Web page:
Very much depends on this last-mentioned advantage in the case of those poor little children who at this time of year are as scantily clad as though it were high summer-time, and who have trudged through the muddy streets perhaps a couple of miles, without either caps or bonnets, and with scarce any covering to their feet. They are cold through and through, and shivering, so many of them, that the attempt to raise a "hooray" as they swarm about the door of the appointed dining- room (blocking the pavement entirely, and monopolising the best part of the roadway) is accompanied with a sound like that of castanets, this effect being occasioned by the chattering of their teeth. Nor is this the only music by the exercise of which they hope to hurry the movements of those within.
The reader has, perhaps, heard of the "rough music" that, in the lower grades of society, is resorted to as a feature of rejoicing at popular weddings. Pots and stones, kettles, frying-pans, and sticks are the principal instruments of the orchestra, and better music could not on such occasions be heard - the noise is so deafening. Outside the little Mission Hall in Condor Street, Limehouse,a similar band might have been heard. The implements were of a less noisy capacity, consisting principally of plates and tin pannikins and spoons, but the performers were many and the inducement strong.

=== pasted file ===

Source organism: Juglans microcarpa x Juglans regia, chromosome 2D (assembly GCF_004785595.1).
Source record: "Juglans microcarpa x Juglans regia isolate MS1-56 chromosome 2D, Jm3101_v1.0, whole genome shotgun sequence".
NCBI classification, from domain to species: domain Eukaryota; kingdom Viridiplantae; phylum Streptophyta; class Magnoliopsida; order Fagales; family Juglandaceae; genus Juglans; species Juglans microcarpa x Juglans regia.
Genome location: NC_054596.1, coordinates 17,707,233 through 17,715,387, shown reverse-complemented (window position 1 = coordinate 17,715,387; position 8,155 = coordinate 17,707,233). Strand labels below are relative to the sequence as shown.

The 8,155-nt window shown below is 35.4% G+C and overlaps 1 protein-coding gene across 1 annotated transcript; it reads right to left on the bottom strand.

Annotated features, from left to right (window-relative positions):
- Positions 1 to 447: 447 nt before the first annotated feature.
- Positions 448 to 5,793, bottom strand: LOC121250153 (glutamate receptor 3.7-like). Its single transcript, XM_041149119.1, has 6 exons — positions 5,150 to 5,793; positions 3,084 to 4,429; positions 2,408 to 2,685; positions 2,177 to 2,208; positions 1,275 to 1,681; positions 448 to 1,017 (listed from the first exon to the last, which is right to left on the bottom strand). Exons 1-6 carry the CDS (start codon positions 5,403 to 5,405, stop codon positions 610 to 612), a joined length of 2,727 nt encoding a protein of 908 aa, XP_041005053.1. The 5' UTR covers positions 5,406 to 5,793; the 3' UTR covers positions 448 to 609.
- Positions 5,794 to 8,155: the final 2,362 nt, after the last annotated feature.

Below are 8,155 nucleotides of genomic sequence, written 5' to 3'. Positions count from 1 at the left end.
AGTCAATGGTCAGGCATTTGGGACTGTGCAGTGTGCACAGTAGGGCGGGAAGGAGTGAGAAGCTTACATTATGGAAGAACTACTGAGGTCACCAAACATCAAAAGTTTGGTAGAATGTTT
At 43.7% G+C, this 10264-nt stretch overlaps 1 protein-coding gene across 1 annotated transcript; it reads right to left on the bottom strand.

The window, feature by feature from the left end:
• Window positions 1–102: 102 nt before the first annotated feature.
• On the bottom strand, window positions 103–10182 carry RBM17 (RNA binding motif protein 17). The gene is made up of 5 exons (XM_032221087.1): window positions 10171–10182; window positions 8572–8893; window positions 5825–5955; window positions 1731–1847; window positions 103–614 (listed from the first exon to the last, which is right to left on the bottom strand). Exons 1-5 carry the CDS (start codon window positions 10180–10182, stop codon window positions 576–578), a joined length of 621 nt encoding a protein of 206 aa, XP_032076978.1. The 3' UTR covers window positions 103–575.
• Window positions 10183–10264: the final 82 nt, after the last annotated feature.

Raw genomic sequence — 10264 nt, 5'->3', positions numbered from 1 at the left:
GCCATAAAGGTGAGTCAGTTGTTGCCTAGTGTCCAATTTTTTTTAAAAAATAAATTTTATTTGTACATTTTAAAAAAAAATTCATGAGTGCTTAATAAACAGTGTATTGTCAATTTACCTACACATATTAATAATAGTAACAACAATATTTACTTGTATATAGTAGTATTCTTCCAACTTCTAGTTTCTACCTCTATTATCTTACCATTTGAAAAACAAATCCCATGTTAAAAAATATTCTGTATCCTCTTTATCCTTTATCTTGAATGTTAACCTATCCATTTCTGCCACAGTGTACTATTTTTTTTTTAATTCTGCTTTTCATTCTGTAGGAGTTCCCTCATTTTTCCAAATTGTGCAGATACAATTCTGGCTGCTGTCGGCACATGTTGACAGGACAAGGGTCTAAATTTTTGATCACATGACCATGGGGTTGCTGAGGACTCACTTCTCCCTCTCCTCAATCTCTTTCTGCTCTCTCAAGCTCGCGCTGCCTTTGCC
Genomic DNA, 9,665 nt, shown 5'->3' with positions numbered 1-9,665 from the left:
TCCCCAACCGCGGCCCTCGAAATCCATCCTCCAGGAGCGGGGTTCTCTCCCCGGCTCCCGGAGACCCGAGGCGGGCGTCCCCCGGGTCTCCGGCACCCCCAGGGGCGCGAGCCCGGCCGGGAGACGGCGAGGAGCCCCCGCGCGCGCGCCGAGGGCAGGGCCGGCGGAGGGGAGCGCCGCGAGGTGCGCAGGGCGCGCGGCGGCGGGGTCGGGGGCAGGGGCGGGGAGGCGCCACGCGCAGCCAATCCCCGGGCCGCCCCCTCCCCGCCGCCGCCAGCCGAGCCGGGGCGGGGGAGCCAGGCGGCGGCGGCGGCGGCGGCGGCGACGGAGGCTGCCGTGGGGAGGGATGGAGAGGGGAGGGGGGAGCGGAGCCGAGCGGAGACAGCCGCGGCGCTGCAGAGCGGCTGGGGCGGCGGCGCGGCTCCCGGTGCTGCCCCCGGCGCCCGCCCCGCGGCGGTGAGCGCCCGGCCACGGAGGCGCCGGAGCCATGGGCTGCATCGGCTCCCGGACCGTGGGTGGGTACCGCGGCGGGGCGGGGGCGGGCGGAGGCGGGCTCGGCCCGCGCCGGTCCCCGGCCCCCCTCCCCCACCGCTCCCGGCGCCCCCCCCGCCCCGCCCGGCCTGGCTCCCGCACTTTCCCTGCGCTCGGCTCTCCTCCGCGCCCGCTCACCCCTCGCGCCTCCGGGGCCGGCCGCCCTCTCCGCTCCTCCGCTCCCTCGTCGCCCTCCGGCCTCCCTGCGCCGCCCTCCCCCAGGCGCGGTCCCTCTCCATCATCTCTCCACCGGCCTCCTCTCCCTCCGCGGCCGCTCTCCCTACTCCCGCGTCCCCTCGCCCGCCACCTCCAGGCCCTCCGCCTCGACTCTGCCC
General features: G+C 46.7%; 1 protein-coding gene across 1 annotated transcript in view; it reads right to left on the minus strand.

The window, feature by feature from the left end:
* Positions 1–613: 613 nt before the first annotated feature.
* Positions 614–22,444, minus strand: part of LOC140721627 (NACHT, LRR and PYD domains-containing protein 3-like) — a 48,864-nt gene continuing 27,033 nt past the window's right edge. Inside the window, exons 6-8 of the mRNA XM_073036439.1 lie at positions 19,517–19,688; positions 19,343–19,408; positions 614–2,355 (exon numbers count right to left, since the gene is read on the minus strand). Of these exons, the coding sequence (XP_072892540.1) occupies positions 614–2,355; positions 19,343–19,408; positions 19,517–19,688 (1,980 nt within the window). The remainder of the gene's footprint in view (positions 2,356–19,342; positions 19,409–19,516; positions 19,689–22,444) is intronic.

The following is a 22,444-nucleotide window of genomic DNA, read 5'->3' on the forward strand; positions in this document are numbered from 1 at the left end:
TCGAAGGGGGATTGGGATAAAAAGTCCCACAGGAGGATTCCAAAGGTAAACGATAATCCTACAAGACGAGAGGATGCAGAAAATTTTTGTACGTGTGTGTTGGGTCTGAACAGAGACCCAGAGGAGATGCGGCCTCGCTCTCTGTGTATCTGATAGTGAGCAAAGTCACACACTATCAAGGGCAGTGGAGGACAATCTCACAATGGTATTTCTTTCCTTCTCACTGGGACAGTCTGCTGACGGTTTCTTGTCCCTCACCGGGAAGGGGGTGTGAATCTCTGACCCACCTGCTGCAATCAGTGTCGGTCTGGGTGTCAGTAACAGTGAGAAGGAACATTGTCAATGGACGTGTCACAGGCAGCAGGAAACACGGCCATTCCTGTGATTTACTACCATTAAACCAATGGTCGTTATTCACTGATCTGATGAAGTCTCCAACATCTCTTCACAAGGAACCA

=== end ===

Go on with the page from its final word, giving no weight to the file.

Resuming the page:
Twelve o'clock was the advertised time for the dinner to take place, and here was a quarter-past, twenty minutes past, and still the doors were closed. What was worse, as muscular and selfish people, gathered about a theatre door before opening time, push and elbow away the weak and diffident, so many of the earlier arrivals, who, hugging their basins and spoons, had been for an hour or more congratulating themselves on having secured foremost places that would give them an advantage when the rush for seats came, were cruelly ousted from their point of vantage by those who came later, and in whom, it is to be hoped, the urgings of hunger were responsible for such unpolite and unscrupulous behaviour. It was less pardonable in them, because it was notorious that, in consequence of the limited accommodation afforded by the dining-room, the company could be fed only in hatches, and that after the first instalment were let in and the room was filled, there would be a long, long half hour to wait out in the cold, to say nothing of the dreadful possibility that the Irish [-29-] stew might be all ate up, and they, the outsiders, would be sent empty away. It wasn't as though they had been privileged with a peep behind the scenes as I had, and witnessed the liberal scale on which the feast was provided. There were three coppers.